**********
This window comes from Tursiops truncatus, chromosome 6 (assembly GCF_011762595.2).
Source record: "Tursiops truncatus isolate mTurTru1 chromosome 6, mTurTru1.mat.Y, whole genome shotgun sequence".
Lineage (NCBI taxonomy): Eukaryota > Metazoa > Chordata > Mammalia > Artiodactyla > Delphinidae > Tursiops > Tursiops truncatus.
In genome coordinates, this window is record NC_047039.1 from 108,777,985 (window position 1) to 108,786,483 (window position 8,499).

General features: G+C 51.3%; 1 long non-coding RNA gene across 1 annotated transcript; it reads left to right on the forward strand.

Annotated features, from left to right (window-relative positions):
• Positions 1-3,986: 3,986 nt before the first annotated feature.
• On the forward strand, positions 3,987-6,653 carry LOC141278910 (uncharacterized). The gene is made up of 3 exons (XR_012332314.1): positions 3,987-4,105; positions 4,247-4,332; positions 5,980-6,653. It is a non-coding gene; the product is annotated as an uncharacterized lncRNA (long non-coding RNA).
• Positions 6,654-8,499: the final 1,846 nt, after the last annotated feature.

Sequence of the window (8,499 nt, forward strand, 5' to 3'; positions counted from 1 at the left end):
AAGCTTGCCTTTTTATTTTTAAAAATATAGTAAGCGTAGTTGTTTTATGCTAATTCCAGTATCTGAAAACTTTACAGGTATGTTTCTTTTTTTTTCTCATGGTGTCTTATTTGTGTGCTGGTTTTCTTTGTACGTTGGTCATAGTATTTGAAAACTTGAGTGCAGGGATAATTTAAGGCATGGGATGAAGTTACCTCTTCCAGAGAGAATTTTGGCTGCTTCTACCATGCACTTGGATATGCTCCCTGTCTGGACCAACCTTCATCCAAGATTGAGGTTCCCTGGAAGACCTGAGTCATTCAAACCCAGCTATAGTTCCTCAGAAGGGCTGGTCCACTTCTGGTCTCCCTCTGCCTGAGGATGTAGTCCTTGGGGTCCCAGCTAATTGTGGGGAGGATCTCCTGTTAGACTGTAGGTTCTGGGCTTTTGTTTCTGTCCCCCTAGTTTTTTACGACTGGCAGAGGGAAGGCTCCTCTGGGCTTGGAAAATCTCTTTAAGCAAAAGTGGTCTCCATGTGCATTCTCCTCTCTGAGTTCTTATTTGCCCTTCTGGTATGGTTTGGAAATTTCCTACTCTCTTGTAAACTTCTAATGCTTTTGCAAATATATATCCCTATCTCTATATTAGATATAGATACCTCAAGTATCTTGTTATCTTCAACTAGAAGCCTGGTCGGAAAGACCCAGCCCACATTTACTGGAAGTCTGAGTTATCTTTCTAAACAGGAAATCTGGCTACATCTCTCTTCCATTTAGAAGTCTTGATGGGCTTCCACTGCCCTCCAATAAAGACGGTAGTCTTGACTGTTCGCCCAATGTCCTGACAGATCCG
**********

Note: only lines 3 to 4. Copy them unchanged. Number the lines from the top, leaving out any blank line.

Lineage (NCBI taxonomy): Eukaryota > Metazoa > Chordata > Mammalia > Artiodactyla > Delphinidae > Tursiops > Tursiops truncatus.
In genome coordinates, this window is record NC_047039.1 from 108,777,985 (window position 1) to 108,786,483 (window position 8,499).